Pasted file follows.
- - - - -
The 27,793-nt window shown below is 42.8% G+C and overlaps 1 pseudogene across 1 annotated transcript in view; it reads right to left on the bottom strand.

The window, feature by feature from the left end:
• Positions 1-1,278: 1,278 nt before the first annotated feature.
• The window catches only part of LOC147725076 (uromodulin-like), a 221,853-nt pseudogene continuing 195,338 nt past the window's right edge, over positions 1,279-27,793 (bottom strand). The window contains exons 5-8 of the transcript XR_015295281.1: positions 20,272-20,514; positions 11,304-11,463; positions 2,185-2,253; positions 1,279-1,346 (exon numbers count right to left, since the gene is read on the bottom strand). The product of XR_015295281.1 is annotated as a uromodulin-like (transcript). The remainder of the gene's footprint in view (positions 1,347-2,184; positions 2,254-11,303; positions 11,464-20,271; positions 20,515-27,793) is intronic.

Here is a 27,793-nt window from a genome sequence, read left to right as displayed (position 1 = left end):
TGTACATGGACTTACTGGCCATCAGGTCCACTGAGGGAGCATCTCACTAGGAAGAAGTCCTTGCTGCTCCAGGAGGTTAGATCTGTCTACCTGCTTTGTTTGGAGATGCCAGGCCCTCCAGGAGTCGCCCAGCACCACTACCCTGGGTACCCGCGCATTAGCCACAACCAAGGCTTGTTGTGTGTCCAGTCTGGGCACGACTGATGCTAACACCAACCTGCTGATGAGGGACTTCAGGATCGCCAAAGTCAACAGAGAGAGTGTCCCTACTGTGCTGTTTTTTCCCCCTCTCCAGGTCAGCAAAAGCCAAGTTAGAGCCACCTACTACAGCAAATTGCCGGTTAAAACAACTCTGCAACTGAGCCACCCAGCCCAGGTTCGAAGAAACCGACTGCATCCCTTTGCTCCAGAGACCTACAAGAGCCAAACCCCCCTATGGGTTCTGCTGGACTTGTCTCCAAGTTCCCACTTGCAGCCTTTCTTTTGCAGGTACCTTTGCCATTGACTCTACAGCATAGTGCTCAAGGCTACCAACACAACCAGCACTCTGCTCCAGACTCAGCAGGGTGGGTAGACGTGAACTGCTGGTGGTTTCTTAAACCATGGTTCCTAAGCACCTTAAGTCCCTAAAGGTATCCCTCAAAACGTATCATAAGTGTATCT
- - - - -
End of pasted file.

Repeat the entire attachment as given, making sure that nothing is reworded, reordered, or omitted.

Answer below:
The 27,793-nt window shown below is 42.8% G+C and overlaps 1 pseudogene across 1 annotated transcript in view; it reads right to left on the bottom strand.

The window, feature by feature from the left end:
• Positions 1-1,278: 1,278 nt before the first annotated feature.
• The window catches only part of LOC147725076 (uromodulin-like), a 221,853-nt pseudogene continuing 195,338 nt past the window's right edge, over positions 1,279-27,793 (bottom strand). The window contains exons 5-8 of the transcript XR_015295281.1: positions 20,272-20,514; positions 11,304-11,463; positions 2,185-2,253; positions 1,279-1,346 (exon numbers count right to left, since the gene is read on the bottom strand). The product of XR_015295281.1 is annotated as a uromodulin-like (transcript). The remainder of the gene's footprint in view (positions 1,347-2,184; positions 2,254-11,303; positions 11,464-20,271; positions 20,515-27,793) is intronic.

Here is a 27,793-nt window from a genome sequence, read left to right as displayed (position 1 = left end):
TGTACATGGACTTACTGGCCATCAGGTCCACTGAGGGAGCATCTCACTAGGAAGAAGTCCTTGCTGCTCCAGGAGGTTAGATCTGTCTACCTGCTTTGTTTGGAGATGCCAGGCCCTCCAGGAGTCGCCCAGCACCACTACCCTGGGTACCCGCGCATTAGCCACAACCAAGGCTTGTTGTGTGTCCAGTCTGGGCACGACTGATGCTAACACCAACCTGCTGATGAGGGACTTCAGGATCGCCAAAGTCAACAGAGAGAGTGTCCCTACTGTGCTGTTTTTTCCCCCTCTCCAGGTCAGCAAAAGCCAAGTTAGAGCCACCTACTACAGCAAATTGCCGGTTAAAACAACTCTGCAACTGAGCCACCCAGCCCAGGTTCGAAGAAACCGACTGCATCCCTTTGCTCCAGAGACCTACAAGAGCCAAACCCCCCTATGGGTTCTGCTGGACTTGTCTCCAAGTTCCCACTTGCAGCCTTTCTTTTGCAGGTACCTTTGCCATTGACTCTACAGCATAGTGCTCAAGGCTACCAACACAACCAGCACTCTGCTCCAGACTCAGCAGGGTGGGTAGACGTGAACTGCTGGTGGTTTCTTAAACCATGGTTCCTAAGCACCTTAAGTCCCTAAAGGTATCCCTCAAAACGTATCATAAGTGTATCT